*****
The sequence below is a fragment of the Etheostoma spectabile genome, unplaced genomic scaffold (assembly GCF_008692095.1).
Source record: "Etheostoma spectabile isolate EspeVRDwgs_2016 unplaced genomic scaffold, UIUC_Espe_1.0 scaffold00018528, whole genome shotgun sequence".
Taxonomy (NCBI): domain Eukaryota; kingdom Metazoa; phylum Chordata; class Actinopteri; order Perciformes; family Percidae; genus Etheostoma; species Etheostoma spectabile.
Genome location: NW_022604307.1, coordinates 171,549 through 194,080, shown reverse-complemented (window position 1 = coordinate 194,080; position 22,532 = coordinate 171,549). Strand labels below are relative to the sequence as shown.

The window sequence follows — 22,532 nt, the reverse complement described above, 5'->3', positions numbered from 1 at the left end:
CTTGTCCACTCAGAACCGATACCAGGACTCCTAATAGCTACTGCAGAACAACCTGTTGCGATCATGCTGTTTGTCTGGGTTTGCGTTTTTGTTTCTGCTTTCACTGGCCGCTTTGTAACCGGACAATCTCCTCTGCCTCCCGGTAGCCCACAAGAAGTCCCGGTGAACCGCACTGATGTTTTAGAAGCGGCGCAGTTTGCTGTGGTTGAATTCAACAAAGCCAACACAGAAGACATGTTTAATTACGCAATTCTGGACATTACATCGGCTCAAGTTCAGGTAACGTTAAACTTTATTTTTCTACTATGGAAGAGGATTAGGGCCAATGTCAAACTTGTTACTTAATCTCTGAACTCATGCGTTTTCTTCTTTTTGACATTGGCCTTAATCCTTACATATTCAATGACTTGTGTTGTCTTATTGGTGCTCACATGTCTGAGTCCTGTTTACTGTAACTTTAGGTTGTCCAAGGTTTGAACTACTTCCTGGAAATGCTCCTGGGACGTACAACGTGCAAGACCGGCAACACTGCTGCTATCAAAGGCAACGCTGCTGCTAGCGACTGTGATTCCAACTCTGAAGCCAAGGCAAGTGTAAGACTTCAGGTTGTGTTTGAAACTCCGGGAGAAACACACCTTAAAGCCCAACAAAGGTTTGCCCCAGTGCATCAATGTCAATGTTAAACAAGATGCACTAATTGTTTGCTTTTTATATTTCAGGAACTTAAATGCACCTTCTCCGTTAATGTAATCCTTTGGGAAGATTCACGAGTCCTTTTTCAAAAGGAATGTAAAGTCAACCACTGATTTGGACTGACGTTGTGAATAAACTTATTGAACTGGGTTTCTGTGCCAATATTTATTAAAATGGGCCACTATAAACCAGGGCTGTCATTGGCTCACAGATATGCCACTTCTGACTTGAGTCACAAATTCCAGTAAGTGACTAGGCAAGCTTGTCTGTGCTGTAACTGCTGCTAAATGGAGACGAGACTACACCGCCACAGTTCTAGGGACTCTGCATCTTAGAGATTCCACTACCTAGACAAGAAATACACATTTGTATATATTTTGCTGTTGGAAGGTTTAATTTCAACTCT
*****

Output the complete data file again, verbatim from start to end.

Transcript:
The sequence below is a fragment of the Etheostoma spectabile genome, unplaced genomic scaffold (assembly GCF_008692095.1).
Source record: "Etheostoma spectabile isolate EspeVRDwgs_2016 unplaced genomic scaffold, UIUC_Espe_1.0 scaffold00018528, whole genome shotgun sequence".
Taxonomy (NCBI): domain Eukaryota; kingdom Metazoa; phylum Chordata; class Actinopteri; order Perciformes; family Percidae; genus Etheostoma; species Etheostoma spectabile.
Genome location: NW_022604307.1, coordinates 171,549 through 194,080, shown reverse-complemented (window position 1 = coordinate 194,080; position 22,532 = coordinate 171,549). Strand labels below are relative to the sequence as shown.

The window sequence follows — 22,532 nt, the reverse complement described above, 5'->3', positions numbered from 1 at the left end:
CTTGTCCACTCAGAACCGATACCAGGACTCCTAATAGCTACTGCAGAACAACCTGTTGCGATCATGCTGTTTGTCTGGGTTTGCGTTTTTGTTTCTGCTTTCACTGGCCGCTTTGTAACCGGACAATCTCCTCTGCCTCCCGGTAGCCCACAAGAAGTCCCGGTGAACCGCACTGATGTTTTAGAAGCGGCGCAGTTTGCTGTGGTTGAATTCAACAAAGCCAACACAGAAGACATGTTTAATTACGCAATTCTGGACATTACATCGGCTCAAGTTCAGGTAACGTTAAACTTTATTTTTCTACTATGGAAGAGGATTAGGGCCAATGTCAAACTTGTTACTTAATCTCTGAACTCATGCGTTTTCTTCTTTTTGACATTGGCCTTAATCCTTACATATTCAATGACTTGTGTTGTCTTATTGGTGCTCACATGTCTGAGTCCTGTTTACTGTAACTTTAGGTTGTCCAAGGTTTGAACTACTTCCTGGAAATGCTCCTGGGACGTACAACGTGCAAGACCGGCAACACTGCTGCTATCAAAGGCAACGCTGCTGCTAGCGACTGTGATTCCAACTCTGAAGCCAAGGCAAGTGTAAGACTTCAGGTTGTGTTTGAAACTCCGGGAGAAACACACCTTAAAGCCCAACAAAGGTTTGCCCCAGTGCATCAATGTCAATGTTAAACAAGATGCACTAATTGTTTGCTTTTTATATTTCAGGAACTTAAATGCACCTTCTCCGTTAATGTAATCCTTTGGGAAGATTCACGAGTCCTTTTTCAAAAGGAATGTAAAGTCAACCACTGATTTGGACTGACGTTGTGAATAAACTTATTGAACTGGGTTTCTGTGCCAATATTTATTAAAATGGGCCACTATAAACCAGGGCTGTCATTGGCTCACAGATATGCCACTTCTGACTTGAGTCACAAATTCCAGTAAGTGACTAGGCAAGCTTGTCTGTGCTGTAACTGCTGCTAAATGGAGACGAGACTACACCGCCACAGTTCTAGGGACTCTGCATCTTAGAGATTCCACTACCTAGACAAGAAATACACATTTGTATATATTTTGCTGTTGGAAGGTTTAATTTCAACTCT